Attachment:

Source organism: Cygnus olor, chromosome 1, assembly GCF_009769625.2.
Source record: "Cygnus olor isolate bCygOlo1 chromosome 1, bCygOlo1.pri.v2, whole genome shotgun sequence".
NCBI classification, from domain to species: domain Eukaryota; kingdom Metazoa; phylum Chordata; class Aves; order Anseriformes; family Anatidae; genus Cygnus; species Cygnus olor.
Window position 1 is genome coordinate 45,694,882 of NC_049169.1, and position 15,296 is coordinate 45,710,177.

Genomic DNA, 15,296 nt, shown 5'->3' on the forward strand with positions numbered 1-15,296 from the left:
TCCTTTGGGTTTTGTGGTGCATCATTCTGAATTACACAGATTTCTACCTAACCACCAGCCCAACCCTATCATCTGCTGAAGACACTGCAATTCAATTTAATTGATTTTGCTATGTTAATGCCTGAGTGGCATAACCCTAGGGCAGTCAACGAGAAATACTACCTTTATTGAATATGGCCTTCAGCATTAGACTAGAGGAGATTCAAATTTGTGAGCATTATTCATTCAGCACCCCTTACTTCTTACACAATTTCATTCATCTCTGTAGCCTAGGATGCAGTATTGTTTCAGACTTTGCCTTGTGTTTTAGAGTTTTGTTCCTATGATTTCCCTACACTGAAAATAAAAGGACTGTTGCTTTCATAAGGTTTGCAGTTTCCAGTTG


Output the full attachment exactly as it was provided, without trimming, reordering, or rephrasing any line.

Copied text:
Source organism: Cygnus olor, chromosome 1, assembly GCF_009769625.2.
Source record: "Cygnus olor isolate bCygOlo1 chromosome 1, bCygOlo1.pri.v2, whole genome shotgun sequence".
NCBI classification, from domain to species: domain Eukaryota; kingdom Metazoa; phylum Chordata; class Aves; order Anseriformes; family Anatidae; genus Cygnus; species Cygnus olor.
Window position 1 is genome coordinate 45,694,882 of NC_049169.1, and position 15,296 is coordinate 45,710,177.

Genomic DNA, 15,296 nt, shown 5'->3' on the forward strand with positions numbered 1-15,296 from the left:
TCCTTTGGGTTTTGTGGTGCATCATTCTGAATTACACAGATTTCTACCTAACCACCAGCCCAACCCTATCATCTGCTGAAGACACTGCAATTCAATTTAATTGATTTTGCTATGTTAATGCCTGAGTGGCATAACCCTAGGGCAGTCAACGAGAAATACTACCTTTATTGAATATGGCCTTCAGCATTAGACTAGAGGAGATTCAAATTTGTGAGCATTATTCATTCAGCACCCCTTACTTCTTACACAATTTCATTCATCTCTGTAGCCTAGGATGCAGTATTGTTTCAGACTTTGCCTTGTGTTTTAGAGTTTTGTTCCTATGATTTCCCTACACTGAAAATAAAAGGACTGTTGCTTTCATAAGGTTTGCAGTTTCCAGTTG